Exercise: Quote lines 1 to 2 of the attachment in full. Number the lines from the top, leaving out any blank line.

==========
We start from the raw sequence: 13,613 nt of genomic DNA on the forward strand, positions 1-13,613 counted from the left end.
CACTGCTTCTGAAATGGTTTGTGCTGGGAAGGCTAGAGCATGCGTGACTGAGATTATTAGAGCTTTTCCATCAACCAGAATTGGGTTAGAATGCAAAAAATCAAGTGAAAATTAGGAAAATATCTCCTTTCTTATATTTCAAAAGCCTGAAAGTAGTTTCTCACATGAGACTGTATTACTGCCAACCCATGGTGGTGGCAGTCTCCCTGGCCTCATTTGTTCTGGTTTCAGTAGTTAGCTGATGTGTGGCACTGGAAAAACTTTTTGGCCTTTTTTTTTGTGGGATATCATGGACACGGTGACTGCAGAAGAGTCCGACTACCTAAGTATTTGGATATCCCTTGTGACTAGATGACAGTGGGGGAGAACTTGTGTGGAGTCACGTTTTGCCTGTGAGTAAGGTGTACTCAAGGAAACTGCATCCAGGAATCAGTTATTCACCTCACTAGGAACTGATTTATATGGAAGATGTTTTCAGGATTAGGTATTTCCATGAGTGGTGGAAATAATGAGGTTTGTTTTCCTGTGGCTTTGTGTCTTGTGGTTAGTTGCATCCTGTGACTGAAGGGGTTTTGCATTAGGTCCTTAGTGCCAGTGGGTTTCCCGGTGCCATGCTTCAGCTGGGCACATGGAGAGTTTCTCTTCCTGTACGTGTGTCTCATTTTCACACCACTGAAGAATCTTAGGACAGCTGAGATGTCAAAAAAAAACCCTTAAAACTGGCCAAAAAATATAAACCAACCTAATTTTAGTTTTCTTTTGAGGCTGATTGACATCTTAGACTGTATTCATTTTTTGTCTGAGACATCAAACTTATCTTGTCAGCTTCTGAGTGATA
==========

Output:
We start from the raw sequence: 13,613 nt of genomic DNA on the forward strand, positions 1-13,613 counted from the left end.
CACTGCTTCTGAAATGGTTTGTGCTGGGAAGGCTAGAGCATGCGTGACTGAGATTATTAGAGCTTTTCCATCAACCAGAATTGGGTTAGAATGCAAAAAATCAAGTGAAAATTAGGAAAATATCTCCTTTCTTATATTTCAAAAGCCTGAAAGTAGTTTCTCACATGAGACTGTATTACTGCCAACCCATGGTGGTGGCAGTCTCCCTGGCCTCATTTGTTCTGGTTTCAGTAGTTAGCTGATGTGTGGCACTGGAAAAACTTTTTGGCCTTTTTTTTTGTGGGATATCATGGACACGGTGACTGCAGAAGAGTCCGACTACCTAAGTATTTGGATATCCCTTGTGACTAGATGACAGTGGGGGAGAACTTGTGTGGAGTCACGTTTTGCCTGTGAGTAAGGTGTACTCAAGGAAACTGCATCCAGGAATCAGTTATTCACCTCACTAGGAACTGATTTATATGGAAGATGTTTTCAGGATTAGGTATTTCCATGAGTGGTGGAAATAATGAGGTTTGTTTTCCTGTGGCTTTGTGTCTTGTGGTTAGTTGCATCCTGTGACTGAAGGGGTTTTGCATTAGGTCCTTAGTGCCAGTGGGTTTCCCGGTGCCATGCTTCAGCTGGGCACATGGAGAGTTTCTCTTCCTGTACGTGTGTCTCATTTTCACACCACTGAAGAATCTTAGGACAGCTGAGATGTCAAAAAAAAACCCTTAAAACTGGCCAAAAAATATAAACCAACCTAATTTTAGTTTTCTTTTGAGGCTGATTGACATCTTAGACTGTATTCATTTTTTGTCTGAGACATCAAACTTATCTTGTCAGCTTCTGAGTGATA